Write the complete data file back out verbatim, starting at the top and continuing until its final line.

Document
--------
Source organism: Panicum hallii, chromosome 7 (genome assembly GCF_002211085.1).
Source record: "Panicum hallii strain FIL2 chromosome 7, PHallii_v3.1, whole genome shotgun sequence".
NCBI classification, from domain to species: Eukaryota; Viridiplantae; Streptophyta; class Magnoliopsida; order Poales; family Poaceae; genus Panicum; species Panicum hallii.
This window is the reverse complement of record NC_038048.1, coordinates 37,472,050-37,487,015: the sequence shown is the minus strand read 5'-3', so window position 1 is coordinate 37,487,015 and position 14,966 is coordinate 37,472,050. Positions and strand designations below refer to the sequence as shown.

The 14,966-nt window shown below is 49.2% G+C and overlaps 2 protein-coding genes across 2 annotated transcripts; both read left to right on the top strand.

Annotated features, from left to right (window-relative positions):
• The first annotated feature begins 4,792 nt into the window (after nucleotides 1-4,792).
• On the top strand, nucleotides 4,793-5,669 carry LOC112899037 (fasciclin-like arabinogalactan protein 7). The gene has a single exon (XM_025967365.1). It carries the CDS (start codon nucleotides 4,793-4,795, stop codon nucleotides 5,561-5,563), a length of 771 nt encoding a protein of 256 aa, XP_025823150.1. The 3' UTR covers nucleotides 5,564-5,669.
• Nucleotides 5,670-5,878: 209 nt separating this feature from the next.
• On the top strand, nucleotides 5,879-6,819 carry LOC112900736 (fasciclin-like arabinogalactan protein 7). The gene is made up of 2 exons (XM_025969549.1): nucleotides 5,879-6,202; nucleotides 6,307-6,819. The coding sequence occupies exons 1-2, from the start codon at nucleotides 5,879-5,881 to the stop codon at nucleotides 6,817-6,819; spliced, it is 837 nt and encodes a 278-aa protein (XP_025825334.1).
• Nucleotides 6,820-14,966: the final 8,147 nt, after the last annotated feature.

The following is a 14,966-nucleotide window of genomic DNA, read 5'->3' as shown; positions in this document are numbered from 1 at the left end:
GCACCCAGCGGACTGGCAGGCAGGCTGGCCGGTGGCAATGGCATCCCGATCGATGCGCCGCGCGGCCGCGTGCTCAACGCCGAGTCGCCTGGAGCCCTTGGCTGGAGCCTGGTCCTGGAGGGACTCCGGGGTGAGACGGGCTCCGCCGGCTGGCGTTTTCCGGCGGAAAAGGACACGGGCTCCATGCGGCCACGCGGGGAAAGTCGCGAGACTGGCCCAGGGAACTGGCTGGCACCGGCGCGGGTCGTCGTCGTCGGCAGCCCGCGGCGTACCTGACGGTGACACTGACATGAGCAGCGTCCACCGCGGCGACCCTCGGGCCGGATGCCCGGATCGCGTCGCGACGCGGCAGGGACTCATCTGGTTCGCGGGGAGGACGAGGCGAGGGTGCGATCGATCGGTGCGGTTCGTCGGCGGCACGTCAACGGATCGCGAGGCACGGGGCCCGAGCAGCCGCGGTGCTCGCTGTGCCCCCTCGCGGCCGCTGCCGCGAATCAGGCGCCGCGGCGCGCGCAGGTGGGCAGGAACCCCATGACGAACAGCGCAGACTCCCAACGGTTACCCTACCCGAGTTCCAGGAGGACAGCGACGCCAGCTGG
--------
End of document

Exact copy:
Source organism: Panicum hallii, chromosome 7 (genome assembly GCF_002211085.1).
Source record: "Panicum hallii strain FIL2 chromosome 7, PHallii_v3.1, whole genome shotgun sequence".
NCBI classification, from domain to species: Eukaryota; Viridiplantae; Streptophyta; class Magnoliopsida; order Poales; family Poaceae; genus Panicum; species Panicum hallii.
This window is the reverse complement of record NC_038048.1, coordinates 37,472,050-37,487,015: the sequence shown is the minus strand read 5'-3', so window position 1 is coordinate 37,487,015 and position 14,966 is coordinate 37,472,050. Positions and strand designations below refer to the sequence as shown.

The 14,966-nt window shown below is 49.2% G+C and overlaps 2 protein-coding genes across 2 annotated transcripts; both read left to right on the top strand.

Annotated features, from left to right (window-relative positions):
• The first annotated feature begins 4,792 nt into the window (after nucleotides 1-4,792).
• On the top strand, nucleotides 4,793-5,669 carry LOC112899037 (fasciclin-like arabinogalactan protein 7). The gene has a single exon (XM_025967365.1). It carries the CDS (start codon nucleotides 4,793-4,795, stop codon nucleotides 5,561-5,563), a length of 771 nt encoding a protein of 256 aa, XP_025823150.1. The 3' UTR covers nucleotides 5,564-5,669.
• Nucleotides 5,670-5,878: 209 nt separating this feature from the next.
• On the top strand, nucleotides 5,879-6,819 carry LOC112900736 (fasciclin-like arabinogalactan protein 7). The gene is made up of 2 exons (XM_025969549.1): nucleotides 5,879-6,202; nucleotides 6,307-6,819. The coding sequence occupies exons 1-2, from the start codon at nucleotides 5,879-5,881 to the stop codon at nucleotides 6,817-6,819; spliced, it is 837 nt and encodes a 278-aa protein (XP_025825334.1).
• Nucleotides 6,820-14,966: the final 8,147 nt, after the last annotated feature.

The following is a 14,966-nucleotide window of genomic DNA, read 5'->3' as shown; positions in this document are numbered from 1 at the left end:
GCACCCAGCGGACTGGCAGGCAGGCTGGCCGGTGGCAATGGCATCCCGATCGATGCGCCGCGCGGCCGCGTGCTCAACGCCGAGTCGCCTGGAGCCCTTGGCTGGAGCCTGGTCCTGGAGGGACTCCGGGGTGAGACGGGCTCCGCCGGCTGGCGTTTTCCGGCGGAAAAGGACACGGGCTCCATGCGGCCACGCGGGGAAAGTCGCGAGACTGGCCCAGGGAACTGGCTGGCACCGGCGCGGGTCGTCGTCGTCGGCAGCCCGCGGCGTACCTGACGGTGACACTGACATGAGCAGCGTCCACCGCGGCGACCCTCGGGCCGGATGCCCGGATCGCGTCGCGACGCGGCAGGGACTCATCTGGTTCGCGGGGAGGACGAGGCGAGGGTGCGATCGATCGGTGCGGTTCGTCGGCGGCACGTCAACGGATCGCGAGGCACGGGGCCCGAGCAGCCGCGGTGCTCGCTGTGCCCCCTCGCGGCCGCTGCCGCGAATCAGGCGCCGCGGCGCGCGCAGGTGGGCAGGAACCCCATGACGAACAGCGCAGACTCCCAACGGTTACCCTACCCGAGTTCCAGGAGGACAGCGACGCCAGCTGG